“I bet you’re getting a lot of comments about hoping that it’s a girl, huh?”
“I’m so sorry. I get it.”
I wanted to hug her right then and there as the tears filled my eyes. She did get it. The woman at church who always checks in with how I’m doing as my belly grows and, God willing, we get to meet this little person growing within me. She understood how much it cuts this mother’s heart to hear everyone’s preferences for the gender of this baby. She’d lost a baby before, too.
This is my sixth pregnancy, my fifth full term pregnancy. We have a saint in heaven, lost before we knew whether that little person is a boy or a girl and four healthy and amazing sons with us on earth. Sometimes I can’t fathom how blessed we’ve been. How undeserving we are. For several reasons, we’ve never found out the gender of our babies before birth and this time has been no different. Funny enough, the unknowing seems to bother other people more than us.
I’ve never been one to let most comments get to me. The “you have your hands full” that bothers other people has never bothered me. (Yes, yes I do. Who decided that was a bad thing?) I expect in this culture to get the inquisitive looks or even the snap judgements. After all, being open to more than the standard amount of children is an anomaly in our culture so it’s not a surprise when people find us a curiosity. I try to always assume the best and really do see it as a mode of evangelization and an opportunity to share.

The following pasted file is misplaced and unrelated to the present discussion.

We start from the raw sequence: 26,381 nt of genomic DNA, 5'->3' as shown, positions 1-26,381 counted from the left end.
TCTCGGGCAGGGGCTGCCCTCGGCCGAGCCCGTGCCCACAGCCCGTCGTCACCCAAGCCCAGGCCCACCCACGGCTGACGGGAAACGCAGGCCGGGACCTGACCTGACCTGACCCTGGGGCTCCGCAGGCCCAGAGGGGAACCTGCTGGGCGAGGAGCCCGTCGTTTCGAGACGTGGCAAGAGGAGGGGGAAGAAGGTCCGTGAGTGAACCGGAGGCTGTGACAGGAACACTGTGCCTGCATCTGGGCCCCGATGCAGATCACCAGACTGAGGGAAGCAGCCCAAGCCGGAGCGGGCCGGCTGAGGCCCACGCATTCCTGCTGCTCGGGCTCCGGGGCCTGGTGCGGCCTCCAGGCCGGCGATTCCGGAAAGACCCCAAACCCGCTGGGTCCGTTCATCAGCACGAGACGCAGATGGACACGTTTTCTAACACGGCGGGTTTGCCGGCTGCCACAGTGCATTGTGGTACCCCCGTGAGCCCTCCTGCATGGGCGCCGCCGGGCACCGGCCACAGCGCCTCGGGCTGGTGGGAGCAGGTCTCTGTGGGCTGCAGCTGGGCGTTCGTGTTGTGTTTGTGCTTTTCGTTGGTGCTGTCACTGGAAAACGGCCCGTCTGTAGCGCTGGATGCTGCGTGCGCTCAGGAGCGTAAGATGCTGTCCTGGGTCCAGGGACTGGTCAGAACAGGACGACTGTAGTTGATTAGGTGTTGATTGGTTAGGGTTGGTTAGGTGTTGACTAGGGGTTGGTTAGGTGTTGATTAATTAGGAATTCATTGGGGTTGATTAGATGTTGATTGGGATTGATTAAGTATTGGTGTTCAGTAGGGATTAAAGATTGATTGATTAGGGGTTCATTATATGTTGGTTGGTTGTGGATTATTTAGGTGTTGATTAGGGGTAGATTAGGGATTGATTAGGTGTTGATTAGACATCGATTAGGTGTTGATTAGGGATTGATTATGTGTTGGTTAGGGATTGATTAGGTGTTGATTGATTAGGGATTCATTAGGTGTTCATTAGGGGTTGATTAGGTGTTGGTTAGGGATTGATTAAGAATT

But that one. The one about my children’s gender. The one that is less about ideology and seems a more personal critique of my children. The “so, are you hoping for a girl?” that I hear over and over almost every time I leave the house. That one cuts right to the heart especially since it’s often said by people who share our Faith.
We have four boys. Never in my entire life or imagination would I ever wish that one of them were a girl. I can’t even fathom wanting to change something like that. This newest child who is already present and growing and who God has already ordained male or female is no different. Who they are has already been determined by God and that is exactly who we want him or her to be. Really. No, we are not “hoping for a girl.” We are so grateful and thrilled that the Lord saw fit to bless us, as sinful and fumbling as we are, with the gift of another child. A child we in no way deserve or can claim right to. We are hoping this child is whoever God already designed them to be – male or female.